I started studying Finnish in January of this year. I don’t know why I expected to see dramatic results within weeks or months. I started studying Japanese in high school and 20+ years later I’m still not perfect at it. I started learning English at birth, and even now I still make grammatical mistakes and come across unfamiliar words. 

Languages are vast and complex. They have tens of thousands of essential words, and each one has to be committed to memory, along with the grammatical rules governing its use. No wonder language-learning takes time.

A lot of time, in fact, since: 

2. The task is never-ending 
Language-learning is a lifelong, cumulative pursuit. There is no finishing line – no “last” milestone that marks the perfect mastery of a language. You are forever either learning more, or reinforcing (and trying not to forget) what you have already learned.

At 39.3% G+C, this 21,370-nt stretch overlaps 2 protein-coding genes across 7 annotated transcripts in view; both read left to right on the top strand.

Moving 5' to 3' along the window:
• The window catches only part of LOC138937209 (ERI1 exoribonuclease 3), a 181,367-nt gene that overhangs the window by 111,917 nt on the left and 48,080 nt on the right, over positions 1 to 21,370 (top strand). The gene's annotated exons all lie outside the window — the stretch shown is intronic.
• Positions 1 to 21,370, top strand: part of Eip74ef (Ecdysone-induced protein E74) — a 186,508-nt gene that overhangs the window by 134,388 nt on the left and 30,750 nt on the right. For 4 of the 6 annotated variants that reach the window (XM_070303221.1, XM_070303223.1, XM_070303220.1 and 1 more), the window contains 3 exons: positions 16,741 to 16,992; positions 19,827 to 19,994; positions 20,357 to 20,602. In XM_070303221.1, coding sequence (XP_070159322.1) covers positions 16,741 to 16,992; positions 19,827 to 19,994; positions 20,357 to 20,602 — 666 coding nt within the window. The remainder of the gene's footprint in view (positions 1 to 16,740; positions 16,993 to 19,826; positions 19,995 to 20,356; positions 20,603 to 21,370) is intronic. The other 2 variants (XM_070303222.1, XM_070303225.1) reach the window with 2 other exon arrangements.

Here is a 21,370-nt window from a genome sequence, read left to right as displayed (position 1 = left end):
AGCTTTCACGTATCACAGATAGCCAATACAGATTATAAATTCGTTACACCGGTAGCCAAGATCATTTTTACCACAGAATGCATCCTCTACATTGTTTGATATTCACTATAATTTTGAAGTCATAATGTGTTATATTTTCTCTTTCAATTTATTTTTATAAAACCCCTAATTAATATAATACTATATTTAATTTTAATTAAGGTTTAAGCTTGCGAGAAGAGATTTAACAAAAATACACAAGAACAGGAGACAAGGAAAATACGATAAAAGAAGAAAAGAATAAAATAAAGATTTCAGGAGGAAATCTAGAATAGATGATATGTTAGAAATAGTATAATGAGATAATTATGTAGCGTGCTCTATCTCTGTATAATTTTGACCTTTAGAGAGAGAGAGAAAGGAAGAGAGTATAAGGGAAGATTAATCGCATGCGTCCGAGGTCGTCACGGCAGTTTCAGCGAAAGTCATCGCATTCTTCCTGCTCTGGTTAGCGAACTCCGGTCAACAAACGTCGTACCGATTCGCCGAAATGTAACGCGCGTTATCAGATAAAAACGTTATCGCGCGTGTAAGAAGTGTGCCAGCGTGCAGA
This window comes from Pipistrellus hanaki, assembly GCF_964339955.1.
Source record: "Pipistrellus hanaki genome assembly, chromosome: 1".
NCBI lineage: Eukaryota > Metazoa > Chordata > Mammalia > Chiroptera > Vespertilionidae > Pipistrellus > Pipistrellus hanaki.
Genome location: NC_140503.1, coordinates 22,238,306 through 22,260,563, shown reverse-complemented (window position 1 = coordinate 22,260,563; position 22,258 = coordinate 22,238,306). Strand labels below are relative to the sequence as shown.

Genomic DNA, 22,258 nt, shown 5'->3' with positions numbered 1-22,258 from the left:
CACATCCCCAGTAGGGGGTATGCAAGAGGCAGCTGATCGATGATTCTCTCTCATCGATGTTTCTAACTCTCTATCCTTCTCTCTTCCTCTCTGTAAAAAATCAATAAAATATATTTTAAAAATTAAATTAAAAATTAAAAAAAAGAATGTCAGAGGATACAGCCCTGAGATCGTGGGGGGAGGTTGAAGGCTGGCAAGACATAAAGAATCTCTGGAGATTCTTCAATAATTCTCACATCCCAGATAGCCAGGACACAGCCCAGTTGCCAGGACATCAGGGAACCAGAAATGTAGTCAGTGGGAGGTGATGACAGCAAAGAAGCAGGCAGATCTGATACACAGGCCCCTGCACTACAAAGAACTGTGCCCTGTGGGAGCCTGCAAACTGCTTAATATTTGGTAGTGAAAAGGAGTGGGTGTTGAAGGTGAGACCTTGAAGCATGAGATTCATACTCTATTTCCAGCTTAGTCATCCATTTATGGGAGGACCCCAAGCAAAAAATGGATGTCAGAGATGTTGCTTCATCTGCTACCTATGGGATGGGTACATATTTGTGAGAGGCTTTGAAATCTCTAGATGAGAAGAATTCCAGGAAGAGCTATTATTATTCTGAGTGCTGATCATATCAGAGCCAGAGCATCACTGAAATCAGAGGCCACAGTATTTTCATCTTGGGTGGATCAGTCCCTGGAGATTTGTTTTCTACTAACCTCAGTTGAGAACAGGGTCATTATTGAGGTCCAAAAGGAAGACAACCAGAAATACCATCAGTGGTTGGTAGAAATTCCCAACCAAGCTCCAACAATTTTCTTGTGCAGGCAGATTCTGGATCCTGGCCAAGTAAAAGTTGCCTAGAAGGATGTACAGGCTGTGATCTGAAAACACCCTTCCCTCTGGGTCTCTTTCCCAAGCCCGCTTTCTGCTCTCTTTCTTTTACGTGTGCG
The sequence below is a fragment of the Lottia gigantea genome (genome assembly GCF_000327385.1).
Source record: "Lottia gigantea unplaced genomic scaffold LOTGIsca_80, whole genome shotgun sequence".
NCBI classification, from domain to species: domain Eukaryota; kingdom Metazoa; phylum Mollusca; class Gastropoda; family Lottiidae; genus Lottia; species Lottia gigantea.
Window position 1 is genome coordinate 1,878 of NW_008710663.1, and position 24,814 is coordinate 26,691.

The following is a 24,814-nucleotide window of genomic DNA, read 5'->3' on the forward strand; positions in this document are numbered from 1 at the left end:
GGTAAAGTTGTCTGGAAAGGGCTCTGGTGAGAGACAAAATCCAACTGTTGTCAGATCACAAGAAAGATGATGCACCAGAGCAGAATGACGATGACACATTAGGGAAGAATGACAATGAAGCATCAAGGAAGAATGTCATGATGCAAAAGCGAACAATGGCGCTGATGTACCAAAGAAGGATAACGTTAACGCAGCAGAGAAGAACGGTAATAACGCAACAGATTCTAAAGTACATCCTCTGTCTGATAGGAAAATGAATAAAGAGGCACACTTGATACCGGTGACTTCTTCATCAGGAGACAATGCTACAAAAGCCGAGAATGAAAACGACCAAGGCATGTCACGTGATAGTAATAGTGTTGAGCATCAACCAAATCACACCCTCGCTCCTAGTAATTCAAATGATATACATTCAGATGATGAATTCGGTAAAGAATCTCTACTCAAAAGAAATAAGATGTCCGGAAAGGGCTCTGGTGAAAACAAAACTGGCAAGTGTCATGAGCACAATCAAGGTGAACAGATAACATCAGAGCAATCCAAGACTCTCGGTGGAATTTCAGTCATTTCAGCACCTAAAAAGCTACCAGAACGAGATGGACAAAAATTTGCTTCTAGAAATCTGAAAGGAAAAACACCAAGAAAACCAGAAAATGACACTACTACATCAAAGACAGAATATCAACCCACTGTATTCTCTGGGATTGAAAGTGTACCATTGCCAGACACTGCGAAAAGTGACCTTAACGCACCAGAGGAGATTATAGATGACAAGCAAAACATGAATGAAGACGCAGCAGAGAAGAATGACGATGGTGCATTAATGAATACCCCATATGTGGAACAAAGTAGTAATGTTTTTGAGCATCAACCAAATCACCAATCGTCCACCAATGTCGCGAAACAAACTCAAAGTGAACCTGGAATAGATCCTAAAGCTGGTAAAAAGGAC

The news is not all bad, though. Every so often you will feel a sense of achievement – after constructing a grammatically-correct sentence for the first time, understanding the gist of a tv program, surviving a shopping trip, or managing to talk on the phone with someone. It is important to embrace and inwardly celebrate each of these moments, as they are validation that you are making progress. The sense of pride and accomplishment they bring are your reward for sticking with the task. While your journey has no end, each language-learning milestone opens up the path to bigger and greater milestones, and the further you go the easier and more rewarding your journey becomes.

You do need to accept, though, that:

3. Some days it will be two steps forward, one step back